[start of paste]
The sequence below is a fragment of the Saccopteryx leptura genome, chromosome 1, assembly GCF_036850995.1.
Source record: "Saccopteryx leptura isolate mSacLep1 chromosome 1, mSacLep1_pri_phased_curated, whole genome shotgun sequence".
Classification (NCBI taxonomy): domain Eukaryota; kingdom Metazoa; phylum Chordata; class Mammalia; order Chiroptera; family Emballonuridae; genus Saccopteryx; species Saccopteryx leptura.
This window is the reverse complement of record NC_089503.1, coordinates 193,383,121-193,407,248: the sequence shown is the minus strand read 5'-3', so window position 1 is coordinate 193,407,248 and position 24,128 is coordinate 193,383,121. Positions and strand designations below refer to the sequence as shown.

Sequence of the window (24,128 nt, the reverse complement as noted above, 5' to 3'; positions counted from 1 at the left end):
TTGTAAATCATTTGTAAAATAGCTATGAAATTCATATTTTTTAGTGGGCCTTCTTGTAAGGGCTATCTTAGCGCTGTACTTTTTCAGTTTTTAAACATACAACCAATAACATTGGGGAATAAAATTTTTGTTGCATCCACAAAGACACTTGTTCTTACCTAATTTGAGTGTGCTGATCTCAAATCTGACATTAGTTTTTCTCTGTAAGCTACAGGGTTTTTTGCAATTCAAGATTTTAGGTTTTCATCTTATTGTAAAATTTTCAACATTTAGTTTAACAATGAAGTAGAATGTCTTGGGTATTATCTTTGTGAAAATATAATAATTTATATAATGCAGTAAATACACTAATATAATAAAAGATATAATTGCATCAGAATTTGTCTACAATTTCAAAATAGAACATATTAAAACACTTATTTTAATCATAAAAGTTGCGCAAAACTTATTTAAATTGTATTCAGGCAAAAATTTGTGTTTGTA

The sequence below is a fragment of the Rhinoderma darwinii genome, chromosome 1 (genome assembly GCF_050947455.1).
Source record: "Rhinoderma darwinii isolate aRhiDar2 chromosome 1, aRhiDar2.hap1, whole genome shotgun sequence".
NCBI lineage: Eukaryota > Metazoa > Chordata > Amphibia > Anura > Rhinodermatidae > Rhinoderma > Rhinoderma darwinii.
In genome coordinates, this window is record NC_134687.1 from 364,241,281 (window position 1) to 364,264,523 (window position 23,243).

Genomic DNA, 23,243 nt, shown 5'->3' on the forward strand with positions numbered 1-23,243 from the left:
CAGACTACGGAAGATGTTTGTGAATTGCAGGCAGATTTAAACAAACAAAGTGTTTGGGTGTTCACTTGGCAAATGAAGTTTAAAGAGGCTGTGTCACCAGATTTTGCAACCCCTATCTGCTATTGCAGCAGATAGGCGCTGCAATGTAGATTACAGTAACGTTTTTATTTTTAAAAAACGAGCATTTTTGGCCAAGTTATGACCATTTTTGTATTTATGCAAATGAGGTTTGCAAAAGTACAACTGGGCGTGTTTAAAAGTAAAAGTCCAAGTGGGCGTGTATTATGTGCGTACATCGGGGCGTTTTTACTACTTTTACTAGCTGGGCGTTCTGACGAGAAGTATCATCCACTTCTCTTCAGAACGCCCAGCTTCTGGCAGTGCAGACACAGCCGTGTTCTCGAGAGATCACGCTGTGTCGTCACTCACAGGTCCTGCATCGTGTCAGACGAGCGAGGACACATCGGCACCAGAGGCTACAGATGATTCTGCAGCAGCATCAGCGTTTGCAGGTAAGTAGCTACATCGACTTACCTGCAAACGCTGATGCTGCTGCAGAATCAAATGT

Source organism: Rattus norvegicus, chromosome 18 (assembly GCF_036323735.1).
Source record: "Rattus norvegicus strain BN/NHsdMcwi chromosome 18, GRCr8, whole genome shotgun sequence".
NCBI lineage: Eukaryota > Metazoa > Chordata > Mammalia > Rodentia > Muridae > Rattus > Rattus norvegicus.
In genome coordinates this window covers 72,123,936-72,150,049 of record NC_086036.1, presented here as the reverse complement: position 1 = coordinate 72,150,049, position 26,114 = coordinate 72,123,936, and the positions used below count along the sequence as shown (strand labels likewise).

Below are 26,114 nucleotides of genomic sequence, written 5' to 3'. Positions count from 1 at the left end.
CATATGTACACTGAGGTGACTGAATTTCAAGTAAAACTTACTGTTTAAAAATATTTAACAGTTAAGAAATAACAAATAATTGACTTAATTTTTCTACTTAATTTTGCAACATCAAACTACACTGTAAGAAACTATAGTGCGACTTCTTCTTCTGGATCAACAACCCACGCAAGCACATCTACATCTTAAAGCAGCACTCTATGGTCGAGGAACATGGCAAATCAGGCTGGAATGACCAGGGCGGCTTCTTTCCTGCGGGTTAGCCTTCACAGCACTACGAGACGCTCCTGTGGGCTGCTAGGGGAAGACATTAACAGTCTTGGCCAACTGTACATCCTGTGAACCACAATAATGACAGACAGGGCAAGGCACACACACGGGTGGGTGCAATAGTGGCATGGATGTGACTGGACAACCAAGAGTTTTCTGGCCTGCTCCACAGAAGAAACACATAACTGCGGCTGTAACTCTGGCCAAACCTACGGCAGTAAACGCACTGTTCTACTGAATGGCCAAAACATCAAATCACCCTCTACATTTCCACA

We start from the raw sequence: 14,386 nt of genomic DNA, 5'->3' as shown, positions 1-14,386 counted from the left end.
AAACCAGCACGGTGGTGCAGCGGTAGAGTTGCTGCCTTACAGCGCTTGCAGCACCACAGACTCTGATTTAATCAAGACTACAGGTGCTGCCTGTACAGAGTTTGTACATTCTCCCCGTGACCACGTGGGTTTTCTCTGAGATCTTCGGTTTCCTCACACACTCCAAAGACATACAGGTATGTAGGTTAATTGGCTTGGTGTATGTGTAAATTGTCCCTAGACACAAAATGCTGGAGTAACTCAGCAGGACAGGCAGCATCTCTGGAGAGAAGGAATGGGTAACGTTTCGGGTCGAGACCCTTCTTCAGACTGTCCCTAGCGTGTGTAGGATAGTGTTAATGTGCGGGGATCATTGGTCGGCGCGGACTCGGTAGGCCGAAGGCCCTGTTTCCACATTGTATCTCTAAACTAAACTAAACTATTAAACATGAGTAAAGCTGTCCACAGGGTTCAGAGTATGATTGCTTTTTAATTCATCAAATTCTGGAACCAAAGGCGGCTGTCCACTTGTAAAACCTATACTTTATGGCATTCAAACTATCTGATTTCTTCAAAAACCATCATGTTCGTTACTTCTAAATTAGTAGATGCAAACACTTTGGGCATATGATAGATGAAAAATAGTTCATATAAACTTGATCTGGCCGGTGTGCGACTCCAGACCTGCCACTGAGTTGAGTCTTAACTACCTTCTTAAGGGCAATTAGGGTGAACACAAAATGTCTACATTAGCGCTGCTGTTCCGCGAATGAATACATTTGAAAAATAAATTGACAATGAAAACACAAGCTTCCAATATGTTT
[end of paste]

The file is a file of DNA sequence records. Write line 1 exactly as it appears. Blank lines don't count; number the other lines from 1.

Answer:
The sequence below is a fragment of the Saccopteryx leptura genome, chromosome 1, assembly GCF_036850995.1.